Kylie Millar

Becoming a dengue veteran

Now we can trade war stories


On Tuesday morning both The Man and I were sent to the hospital from school when we both broke out in a strange rash, parts of me were swelling up and he was feeling rough. We chose a mid-range hospital (a lack of travel insurance helped us with that decision... note to self: renew travel insurance!); we didn't opt for the government offering of Hatyai Hospital (not purely based on snobbery but also because of waiting times, other people's experiences...) and also not opting for the most expensive but wonderfully luxurious Bangkok Hospital with its polished marble floors and chandeliers. We found ourselves at Rajyindee Hospital. After the initial greeting of nurses looking from one another urging the other to greet the farang...

You say hello.
No, you do it.
But it's your turn.
But we all know you watch those American TV shows.
What if they have some farang disease?
(all communicated through glances to the side and awkward facial expressions).

...a friendly English speaking nurse was hurried across to guide us through the process of registering and listing our ailments. She proclaimed that we should go to the skin doctor - AHA! A rash! How awful for you. We must send you to the cosmetic department at once! We managed to get it through to her it was the swelling and the feeling rough-ness that was the main concern and we were sent instead to a regular doctor.

The beauty of visiting a hospital in Thailand is the step-by-step process; this surely eases any potential confusion that could arise. So that was step one. We then moved on to step two. A new nurse, and a new table. Temperatures were taken and blood pressure (using a super cool MACHINE that I have never seen in all my NHS free health care life) and The Man was issued with an emergency paracetemol to combat a fever, that he must take now, in the style of a mental patient who might slip it to someone else or stash it.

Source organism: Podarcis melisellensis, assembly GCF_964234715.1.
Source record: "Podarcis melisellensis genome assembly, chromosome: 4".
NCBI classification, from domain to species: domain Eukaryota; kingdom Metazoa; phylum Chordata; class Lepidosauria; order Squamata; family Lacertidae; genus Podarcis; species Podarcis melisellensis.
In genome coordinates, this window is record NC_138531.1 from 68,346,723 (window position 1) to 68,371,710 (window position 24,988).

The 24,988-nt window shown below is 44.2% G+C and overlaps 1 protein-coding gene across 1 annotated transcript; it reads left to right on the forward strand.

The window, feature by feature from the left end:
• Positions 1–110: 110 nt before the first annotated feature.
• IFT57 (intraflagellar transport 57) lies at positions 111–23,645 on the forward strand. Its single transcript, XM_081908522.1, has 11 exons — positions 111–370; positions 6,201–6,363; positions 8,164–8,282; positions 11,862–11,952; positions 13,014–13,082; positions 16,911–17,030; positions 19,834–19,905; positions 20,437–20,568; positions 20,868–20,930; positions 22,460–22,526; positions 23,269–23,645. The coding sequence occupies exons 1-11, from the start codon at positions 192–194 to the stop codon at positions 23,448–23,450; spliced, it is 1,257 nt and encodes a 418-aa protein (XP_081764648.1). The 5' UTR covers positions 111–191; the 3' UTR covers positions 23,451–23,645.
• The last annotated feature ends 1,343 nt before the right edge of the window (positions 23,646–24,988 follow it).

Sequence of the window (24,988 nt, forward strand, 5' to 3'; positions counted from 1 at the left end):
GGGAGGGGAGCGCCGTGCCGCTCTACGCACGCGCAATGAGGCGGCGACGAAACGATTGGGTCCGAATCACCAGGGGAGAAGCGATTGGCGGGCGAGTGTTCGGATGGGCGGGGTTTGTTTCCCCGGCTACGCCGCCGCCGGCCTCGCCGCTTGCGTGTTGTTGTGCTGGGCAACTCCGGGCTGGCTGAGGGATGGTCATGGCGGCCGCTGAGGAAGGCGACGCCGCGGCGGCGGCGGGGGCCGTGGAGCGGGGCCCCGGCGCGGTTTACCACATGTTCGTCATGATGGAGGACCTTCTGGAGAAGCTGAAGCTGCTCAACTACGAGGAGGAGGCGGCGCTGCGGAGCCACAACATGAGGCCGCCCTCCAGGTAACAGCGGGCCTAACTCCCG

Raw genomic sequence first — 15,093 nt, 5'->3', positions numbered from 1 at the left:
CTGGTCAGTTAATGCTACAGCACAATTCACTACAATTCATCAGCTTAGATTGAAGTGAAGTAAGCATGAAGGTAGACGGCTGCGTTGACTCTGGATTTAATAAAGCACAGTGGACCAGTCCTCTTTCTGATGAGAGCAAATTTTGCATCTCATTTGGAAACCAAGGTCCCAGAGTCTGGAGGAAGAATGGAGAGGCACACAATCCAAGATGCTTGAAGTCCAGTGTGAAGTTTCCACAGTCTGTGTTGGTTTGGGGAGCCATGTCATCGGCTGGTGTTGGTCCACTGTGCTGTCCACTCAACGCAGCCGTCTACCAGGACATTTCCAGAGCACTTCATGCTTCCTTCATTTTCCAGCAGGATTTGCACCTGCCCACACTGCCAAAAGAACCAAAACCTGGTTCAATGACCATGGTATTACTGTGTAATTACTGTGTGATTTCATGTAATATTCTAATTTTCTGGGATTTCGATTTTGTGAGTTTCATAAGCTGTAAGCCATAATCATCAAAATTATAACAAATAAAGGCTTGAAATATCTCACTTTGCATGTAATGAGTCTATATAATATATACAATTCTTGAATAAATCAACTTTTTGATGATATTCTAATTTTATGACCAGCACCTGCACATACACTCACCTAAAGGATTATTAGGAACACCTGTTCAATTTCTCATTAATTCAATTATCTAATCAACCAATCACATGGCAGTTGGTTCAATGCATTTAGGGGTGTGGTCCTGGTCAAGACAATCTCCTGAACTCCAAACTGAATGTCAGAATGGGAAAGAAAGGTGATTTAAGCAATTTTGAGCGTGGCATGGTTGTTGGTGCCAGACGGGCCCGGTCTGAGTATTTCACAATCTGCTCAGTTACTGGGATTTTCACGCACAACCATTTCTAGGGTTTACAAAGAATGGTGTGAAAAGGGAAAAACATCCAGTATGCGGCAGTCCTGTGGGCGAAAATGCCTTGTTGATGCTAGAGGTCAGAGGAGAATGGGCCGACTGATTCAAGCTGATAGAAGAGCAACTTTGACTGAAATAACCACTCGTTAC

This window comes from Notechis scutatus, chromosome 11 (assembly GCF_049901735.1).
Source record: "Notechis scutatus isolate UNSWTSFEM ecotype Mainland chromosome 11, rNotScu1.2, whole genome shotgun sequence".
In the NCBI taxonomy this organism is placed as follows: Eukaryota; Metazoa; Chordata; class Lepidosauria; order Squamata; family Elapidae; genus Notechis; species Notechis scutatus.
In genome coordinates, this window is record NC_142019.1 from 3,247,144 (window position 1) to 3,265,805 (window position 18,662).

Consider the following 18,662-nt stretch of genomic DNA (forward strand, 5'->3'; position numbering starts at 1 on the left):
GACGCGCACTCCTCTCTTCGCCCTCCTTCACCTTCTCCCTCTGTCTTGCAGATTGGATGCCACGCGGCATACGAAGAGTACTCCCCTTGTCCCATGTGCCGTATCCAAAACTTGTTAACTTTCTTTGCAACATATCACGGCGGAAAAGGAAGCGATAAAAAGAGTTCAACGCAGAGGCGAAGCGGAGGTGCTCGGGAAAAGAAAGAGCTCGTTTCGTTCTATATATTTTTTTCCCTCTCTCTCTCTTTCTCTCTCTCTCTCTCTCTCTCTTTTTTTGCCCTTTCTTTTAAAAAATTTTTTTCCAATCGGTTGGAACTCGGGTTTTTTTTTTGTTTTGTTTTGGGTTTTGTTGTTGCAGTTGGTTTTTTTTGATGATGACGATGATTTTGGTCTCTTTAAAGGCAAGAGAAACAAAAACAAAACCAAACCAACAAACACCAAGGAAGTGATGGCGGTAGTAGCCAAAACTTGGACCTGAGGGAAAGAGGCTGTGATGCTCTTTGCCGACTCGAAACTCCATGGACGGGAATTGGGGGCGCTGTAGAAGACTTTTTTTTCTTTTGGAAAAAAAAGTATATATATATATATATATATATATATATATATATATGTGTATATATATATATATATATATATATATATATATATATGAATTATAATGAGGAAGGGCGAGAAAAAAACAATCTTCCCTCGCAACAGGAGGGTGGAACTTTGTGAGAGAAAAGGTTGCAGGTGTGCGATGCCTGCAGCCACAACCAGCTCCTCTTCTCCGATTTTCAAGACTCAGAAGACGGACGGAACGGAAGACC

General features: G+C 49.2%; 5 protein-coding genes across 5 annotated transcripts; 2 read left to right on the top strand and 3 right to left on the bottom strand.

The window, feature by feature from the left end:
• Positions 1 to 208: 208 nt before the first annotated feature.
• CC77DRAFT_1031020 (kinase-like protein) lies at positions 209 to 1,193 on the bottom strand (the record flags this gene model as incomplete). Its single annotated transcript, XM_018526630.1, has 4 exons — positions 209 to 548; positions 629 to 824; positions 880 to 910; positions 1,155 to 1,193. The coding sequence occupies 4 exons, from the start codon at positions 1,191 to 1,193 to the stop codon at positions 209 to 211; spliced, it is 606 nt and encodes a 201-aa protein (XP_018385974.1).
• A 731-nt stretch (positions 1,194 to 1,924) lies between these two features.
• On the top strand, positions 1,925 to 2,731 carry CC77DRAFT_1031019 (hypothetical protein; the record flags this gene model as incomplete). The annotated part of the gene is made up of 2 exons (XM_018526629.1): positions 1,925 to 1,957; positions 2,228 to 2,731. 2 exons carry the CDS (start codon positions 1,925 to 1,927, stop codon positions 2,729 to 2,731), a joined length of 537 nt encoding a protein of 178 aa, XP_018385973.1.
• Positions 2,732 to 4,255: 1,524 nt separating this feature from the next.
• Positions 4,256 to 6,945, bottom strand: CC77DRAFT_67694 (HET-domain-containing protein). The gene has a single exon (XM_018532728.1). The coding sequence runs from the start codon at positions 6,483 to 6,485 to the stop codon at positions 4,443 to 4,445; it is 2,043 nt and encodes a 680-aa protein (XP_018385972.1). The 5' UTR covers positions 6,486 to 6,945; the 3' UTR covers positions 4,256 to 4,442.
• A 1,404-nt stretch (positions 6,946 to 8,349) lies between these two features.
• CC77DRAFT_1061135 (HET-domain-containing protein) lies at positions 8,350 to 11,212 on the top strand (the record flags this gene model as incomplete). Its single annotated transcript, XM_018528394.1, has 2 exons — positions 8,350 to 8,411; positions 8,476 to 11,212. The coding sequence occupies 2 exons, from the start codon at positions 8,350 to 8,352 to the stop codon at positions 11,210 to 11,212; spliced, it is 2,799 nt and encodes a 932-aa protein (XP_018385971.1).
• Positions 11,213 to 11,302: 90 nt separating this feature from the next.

A short wait followed, but we were entertained with one of many flat screen TVs showing a promotional video for the hospital akin to a shoddy episode of a hospital drama. At some point some classical music started blaring out across the waiting room which I thought was pretty over-loud until I realised that it was indeed a live quartet situated at the other end of the room - perhaps we misjudged this place - is there an ATM nearby? I worried that the 5000฿ that we had budgeted for our hospital visit might not be enough.

Step three of the process was a very well-spoken doctor who ordered for us to have blood tests to check for disease. They do love a disease here. Dengue fever was mentioned but I was still pretty sure that we had maybe caught something from the puppy.

Step four was blood tests - which for me would be a first (and subsequently, second as my miniscule veins were not giving enough in the first instance). I was glad this was a pretty posh hospital. Thoughts of Hepatitis and AIDS were reassured with cleanliness and freshly un-packaged needles. We were told there would be an hour wait, but this is Thailand so the doctor sent us off and out of the hospital to eat some lunch, because no matter how potentially sick you might be, food is always of utmost importance.

And so step five for us was an iced lemon tea and a sneaky ice cream for The Man (this would surely help to ease the fever) in a coffee shop. This definitely beats the 40p plastic-cupped, machine-made, tongue-burning ‘coffee' that we have to put up with back in the UK. Actually, at home I doubt the blood results would have been ready that day. I love the NHS, don't get me wrong, but things take a lot longer when you are serving the entire country free of charge.

Our sixth step was a return visit to the doctor who diagnosed us with Dengue fever. Bed rest was ordered for the rest of the week and sick notes were written for us to give to school. Once the formalities were out of the way the conversation mostly evolved around Arsenal football club. I guess he had had an hour to do a quick Google search on ‘conversation topics in English'.